republicans to her campaign, build a coalition? >> i'm not sure it's going to be so much that, it's just republicans saying i don't want donald trump to be president, who have enough experience to know competency matters, that temperament matters. you heard governor levitt say it earlier. he does not have the temperament to be commander in chief, to be the chief foreign policy officer of the united states of america. by the way, the quote that he had all facts say nafta was a good agreement. it wasn't a bad agreement. he likes to use things that have no factual foundation. it will make a big difference. >> as someone who fought in vietnam, suffered and understands veterans far better than any of us could, what about his appeal to veterans and saying that he is the best for veterans and he understands war and peace? >> what's the evidence? the disciplinary measure, they sent him to a military academy. i don't think there's any evidence donald trump has contributed to veterans organizations and veterans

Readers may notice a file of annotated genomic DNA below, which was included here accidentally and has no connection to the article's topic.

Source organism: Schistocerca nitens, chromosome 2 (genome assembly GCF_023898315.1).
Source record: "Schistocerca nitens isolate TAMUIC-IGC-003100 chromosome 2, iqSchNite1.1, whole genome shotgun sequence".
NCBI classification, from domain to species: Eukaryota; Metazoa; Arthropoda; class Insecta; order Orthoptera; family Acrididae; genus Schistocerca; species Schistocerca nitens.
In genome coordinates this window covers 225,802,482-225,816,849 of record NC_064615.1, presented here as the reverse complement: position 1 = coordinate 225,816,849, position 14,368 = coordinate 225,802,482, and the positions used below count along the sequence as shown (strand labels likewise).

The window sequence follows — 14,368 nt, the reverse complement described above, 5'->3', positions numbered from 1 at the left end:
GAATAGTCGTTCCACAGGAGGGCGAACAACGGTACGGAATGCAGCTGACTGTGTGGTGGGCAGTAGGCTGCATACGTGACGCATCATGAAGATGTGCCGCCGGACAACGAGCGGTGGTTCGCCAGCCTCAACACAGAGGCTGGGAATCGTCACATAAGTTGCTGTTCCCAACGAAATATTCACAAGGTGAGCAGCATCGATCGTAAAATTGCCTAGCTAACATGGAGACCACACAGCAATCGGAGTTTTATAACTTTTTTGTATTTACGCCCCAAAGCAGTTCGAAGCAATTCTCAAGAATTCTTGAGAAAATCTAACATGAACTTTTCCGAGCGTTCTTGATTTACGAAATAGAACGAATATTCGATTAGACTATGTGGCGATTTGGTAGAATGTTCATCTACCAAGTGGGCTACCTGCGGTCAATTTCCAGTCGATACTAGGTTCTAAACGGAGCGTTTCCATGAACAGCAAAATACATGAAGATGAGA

causes. i haven't examined his budget, but my guess is his budget won't be very good for veterans at all. at some point you can't just talk, you have to tell me what you're for. and i think american veterans will look at what donald trump is for, what he'll do for them, and will say hillary clinton is going to be better. >> bob kerrey, nice to see you. and donald trump and hillary clinton a likely general election matchup between the two most unpopular candidates of their parties could have chosen for a campaign. joining me now for our daily fix, founder of "the washington post" fix blog and "wall street journal" political editor jean cummings. welcome both. what do you make of everything that's happened today? >> wow. that's what i make of it. i mean, obviously i think we saw this donald trump victory coming. i don't think we saw the end coming as quickly. 323 days after he announced, i am certain no one, including donald trump, would have predicted 323 days ago today